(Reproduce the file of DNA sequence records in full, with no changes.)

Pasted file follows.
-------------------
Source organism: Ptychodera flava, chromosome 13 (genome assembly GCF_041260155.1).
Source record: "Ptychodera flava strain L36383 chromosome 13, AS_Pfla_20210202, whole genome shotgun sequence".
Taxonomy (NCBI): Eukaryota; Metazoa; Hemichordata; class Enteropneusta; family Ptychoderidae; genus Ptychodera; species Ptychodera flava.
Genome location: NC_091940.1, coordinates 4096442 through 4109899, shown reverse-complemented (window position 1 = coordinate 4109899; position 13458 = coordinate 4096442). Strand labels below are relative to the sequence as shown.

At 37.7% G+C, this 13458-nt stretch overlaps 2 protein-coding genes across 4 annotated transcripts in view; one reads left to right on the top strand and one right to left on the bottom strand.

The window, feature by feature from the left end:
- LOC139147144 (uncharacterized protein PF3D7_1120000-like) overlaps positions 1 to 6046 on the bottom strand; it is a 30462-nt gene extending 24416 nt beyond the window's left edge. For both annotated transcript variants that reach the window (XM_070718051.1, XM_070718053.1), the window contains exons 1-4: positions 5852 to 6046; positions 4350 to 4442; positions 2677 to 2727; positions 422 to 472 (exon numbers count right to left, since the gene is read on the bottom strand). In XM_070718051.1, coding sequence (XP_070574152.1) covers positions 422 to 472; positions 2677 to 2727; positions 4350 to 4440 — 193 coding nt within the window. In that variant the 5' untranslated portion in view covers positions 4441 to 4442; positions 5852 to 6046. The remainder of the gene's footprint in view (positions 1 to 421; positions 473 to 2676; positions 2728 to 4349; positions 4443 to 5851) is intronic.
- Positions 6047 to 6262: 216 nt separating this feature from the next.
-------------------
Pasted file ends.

Source organism: Ptychodera flava, chromosome 13 (genome assembly GCF_041260155.1).
Source record: "Ptychodera flava strain L36383 chromosome 13, AS_Pfla_20210202, whole genome shotgun sequence".
Taxonomy (NCBI): Eukaryota; Metazoa; Hemichordata; class Enteropneusta; family Ptychoderidae; genus Ptychodera; species Ptychodera flava.
Genome location: NC_091940.1, coordinates 4096442 through 4109899, shown reverse-complemented (window position 1 = coordinate 4109899; position 13458 = coordinate 4096442). Strand labels below are relative to the sequence as shown.

At 37.7% G+C, this 13458-nt stretch overlaps 2 protein-coding genes across 4 annotated transcripts in view; one reads left to right on the top strand and one right to left on the bottom strand.

The window, feature by feature from the left end:
- LOC139147144 (uncharacterized protein PF3D7_1120000-like) overlaps positions 1 to 6046 on the bottom strand; it is a 30462-nt gene extending 24416 nt beyond the window's left edge. For both annotated transcript variants that reach the window (XM_070718051.1, XM_070718053.1), the window contains exons 1-4: positions 5852 to 6046; positions 4350 to 4442; positions 2677 to 2727; positions 422 to 472 (exon numbers count right to left, since the gene is read on the bottom strand). In XM_070718051.1, coding sequence (XP_070574152.1) covers positions 422 to 472; positions 2677 to 2727; positions 4350 to 4440 — 193 coding nt within the window. In that variant the 5' untranslated portion in view covers positions 4441 to 4442; positions 5852 to 6046. The remainder of the gene's footprint in view (positions 1 to 421; positions 473 to 2676; positions 2728 to 4349; positions 4443 to 5851) is intronic.
- Positions 6047 to 6262: 216 nt separating this feature from the next.